If extensive reading of relevant texts is a problematic instructional goal, how should teacher’s expand students’ literacy skills?

I assume based on my understanding of the Olsen report and your work that by “relevant texts” you mean texts that engage in “academic language” and by “expand students’ literacy skills” you mean “teach them academic language.” If students are engaged in extensive reading in order to do this then the implicit message that they are receiving is that their home language practices have not place in the schooling context. Another meaning of “relevant texts” would be texts that explore and build on the existing cultural and linguistic knowledge of students. I welcome the inclusion of such texts in the classroom as a way of helping students to see that the content that they are learning in school is not incompatible with the knowledge that they bring to the classroom and that, on the contrary, this knowledge is integral to successfully engaging in school tasks. In this vein, “expand students’ literacy skills” becomes helping them to make connections between their home literacy skills and the literacy skills required in school in ways that break down rigid dichotomies between them and offer students space to transform both of them in ways that reflect their unique voices and perspectives.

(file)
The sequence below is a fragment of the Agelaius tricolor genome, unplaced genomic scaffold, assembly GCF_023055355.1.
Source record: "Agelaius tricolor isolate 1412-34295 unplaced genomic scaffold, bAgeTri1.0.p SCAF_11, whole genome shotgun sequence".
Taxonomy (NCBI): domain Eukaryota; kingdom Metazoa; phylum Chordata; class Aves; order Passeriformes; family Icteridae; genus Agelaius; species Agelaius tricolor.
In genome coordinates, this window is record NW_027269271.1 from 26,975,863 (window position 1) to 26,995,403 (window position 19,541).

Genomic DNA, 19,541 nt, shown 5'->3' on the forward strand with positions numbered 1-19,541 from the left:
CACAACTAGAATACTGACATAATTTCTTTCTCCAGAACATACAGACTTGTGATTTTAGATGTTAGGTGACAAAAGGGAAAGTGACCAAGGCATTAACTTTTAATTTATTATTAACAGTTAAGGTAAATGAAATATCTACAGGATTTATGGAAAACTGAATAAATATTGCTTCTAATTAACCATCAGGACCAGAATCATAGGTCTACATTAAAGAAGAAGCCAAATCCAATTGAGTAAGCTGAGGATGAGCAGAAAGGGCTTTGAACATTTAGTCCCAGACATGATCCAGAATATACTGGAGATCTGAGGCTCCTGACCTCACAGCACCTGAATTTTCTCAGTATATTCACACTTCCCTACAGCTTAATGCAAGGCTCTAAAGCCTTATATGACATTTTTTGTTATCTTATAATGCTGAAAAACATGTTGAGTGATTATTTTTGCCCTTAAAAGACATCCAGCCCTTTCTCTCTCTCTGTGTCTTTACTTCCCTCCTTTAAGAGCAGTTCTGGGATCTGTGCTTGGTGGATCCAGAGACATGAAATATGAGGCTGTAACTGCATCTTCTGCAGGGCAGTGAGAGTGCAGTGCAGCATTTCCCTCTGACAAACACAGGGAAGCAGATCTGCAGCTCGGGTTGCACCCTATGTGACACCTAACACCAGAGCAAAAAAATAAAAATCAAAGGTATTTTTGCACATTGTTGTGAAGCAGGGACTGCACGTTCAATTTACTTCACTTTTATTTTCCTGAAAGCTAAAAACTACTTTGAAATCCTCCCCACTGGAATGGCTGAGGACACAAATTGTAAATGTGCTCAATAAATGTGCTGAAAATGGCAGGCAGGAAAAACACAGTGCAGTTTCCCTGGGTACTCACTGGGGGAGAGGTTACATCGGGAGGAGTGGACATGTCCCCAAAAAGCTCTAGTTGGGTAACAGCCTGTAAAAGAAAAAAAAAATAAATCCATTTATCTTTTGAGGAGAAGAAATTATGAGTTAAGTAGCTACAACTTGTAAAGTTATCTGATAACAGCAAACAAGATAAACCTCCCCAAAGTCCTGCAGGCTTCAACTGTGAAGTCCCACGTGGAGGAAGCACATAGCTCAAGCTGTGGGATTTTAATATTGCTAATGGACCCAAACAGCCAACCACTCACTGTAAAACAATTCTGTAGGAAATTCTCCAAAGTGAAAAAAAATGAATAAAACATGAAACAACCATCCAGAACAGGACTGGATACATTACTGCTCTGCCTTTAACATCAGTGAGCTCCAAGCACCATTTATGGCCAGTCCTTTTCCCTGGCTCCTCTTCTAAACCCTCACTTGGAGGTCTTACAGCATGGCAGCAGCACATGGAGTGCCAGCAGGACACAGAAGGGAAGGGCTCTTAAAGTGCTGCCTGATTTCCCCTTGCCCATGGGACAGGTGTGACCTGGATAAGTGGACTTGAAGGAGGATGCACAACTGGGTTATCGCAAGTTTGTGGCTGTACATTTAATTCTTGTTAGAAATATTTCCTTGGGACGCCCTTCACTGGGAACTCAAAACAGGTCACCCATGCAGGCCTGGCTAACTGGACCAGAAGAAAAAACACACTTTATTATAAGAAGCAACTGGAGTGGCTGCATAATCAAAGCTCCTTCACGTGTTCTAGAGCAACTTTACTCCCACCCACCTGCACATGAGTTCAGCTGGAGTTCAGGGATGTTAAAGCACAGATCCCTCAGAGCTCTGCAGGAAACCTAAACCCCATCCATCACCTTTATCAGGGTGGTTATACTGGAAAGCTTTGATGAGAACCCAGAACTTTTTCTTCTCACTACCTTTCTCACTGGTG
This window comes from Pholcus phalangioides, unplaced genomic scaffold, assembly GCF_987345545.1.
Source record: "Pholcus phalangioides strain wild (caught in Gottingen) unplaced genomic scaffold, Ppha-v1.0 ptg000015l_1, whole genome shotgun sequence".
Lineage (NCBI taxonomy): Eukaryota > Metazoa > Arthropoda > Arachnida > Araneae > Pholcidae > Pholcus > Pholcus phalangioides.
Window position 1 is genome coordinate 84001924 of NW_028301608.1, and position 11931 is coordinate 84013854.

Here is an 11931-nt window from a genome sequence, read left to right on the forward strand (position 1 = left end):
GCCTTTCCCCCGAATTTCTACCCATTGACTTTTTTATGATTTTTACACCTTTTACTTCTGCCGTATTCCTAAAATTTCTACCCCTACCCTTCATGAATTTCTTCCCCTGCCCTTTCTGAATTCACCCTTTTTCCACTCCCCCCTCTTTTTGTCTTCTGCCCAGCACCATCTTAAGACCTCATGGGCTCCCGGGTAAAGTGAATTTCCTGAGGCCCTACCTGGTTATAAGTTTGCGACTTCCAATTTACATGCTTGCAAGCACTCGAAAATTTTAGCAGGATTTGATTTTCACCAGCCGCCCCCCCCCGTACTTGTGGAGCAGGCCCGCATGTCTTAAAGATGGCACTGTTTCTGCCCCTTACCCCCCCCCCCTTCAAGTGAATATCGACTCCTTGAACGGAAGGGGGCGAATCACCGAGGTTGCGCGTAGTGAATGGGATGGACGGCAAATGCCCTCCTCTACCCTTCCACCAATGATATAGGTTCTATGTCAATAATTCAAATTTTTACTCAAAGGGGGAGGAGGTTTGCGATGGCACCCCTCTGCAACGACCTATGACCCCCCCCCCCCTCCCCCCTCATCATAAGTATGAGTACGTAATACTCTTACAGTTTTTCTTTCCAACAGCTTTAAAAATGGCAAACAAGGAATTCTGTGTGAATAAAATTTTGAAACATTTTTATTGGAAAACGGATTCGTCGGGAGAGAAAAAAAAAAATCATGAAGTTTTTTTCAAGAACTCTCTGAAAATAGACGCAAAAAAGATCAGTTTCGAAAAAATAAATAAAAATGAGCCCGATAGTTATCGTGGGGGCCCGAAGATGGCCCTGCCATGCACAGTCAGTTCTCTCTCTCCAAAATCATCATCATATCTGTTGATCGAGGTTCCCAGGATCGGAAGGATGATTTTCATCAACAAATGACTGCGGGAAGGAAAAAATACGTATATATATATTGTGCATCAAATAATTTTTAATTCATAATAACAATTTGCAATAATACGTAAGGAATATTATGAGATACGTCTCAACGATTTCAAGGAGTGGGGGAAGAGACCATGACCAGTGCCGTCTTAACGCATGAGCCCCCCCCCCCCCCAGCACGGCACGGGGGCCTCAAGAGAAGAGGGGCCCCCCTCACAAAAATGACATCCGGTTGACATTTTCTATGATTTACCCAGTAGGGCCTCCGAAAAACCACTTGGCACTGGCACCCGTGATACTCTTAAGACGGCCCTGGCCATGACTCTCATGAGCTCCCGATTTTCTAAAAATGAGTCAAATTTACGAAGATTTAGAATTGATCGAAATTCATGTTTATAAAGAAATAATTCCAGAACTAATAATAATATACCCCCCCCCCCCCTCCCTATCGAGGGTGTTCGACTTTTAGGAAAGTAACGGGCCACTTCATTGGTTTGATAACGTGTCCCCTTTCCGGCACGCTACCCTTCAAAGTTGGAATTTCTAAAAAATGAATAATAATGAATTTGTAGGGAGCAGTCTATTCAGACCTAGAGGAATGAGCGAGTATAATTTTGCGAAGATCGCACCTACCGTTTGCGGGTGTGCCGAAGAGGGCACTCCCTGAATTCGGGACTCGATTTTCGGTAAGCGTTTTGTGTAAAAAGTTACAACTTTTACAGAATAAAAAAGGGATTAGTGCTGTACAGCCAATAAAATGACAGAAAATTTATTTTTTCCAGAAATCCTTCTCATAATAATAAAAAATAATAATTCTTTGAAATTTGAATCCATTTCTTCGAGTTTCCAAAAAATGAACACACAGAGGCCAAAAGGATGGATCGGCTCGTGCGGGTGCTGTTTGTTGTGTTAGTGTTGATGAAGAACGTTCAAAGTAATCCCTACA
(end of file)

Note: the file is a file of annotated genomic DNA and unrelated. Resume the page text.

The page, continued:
Are all academic registers infused with discourses of appropriateness and raciolinguistic ideologies (e.g., the writing of Ta-Nehishi Coates or Toni Morrison)? If not, what are the criteria for deciding whether a textbook, novel or article is problematic in this regard?

To suggest that authors like Ta-Nehishi Coates or Toni Morrison are simply engaged in academic registers when they have strategically used their entire linguistic repertoire in their writing is both a disservice to the brilliance of their writing and a missed opportunity for teachers of Black students to have the opportunity to reflect on the fact that their students engage in similar rhetorical strategies on a daily basis that are often dismissed as “non-academic.” More generally, to suggest that some texts are academic and others are non-academic also obscures the rhetorical strategies that every author uses in constructing a text. So the short answer to your question is to introduce students to a range of texts that include a range of rhetorical strategies and support them in connecting these rhetorical strategies to their existing language architecture in ways that help them to develop their own unique voices as authors.

Are teachers who provide conceptual and linguistic feedback on students’ writing complicit with ‘discourses of appropriateness?’

It depends on what type of conceptual and linguistic feedback they are providing. If the feedback is primarily focused on correcting their use of their home language practices (including English) so that they are engaged in language practices deemed appropriate for school then they would be complicit in reproducing discourses of appropriateness. If, instead, their feedback is focused on helping students to critically reflect on the rhetorical politics of style and helping them to further develop their own unique voices as authors that strategically deploys their entire linguistic repertoire in ways that match their goals then it would not be.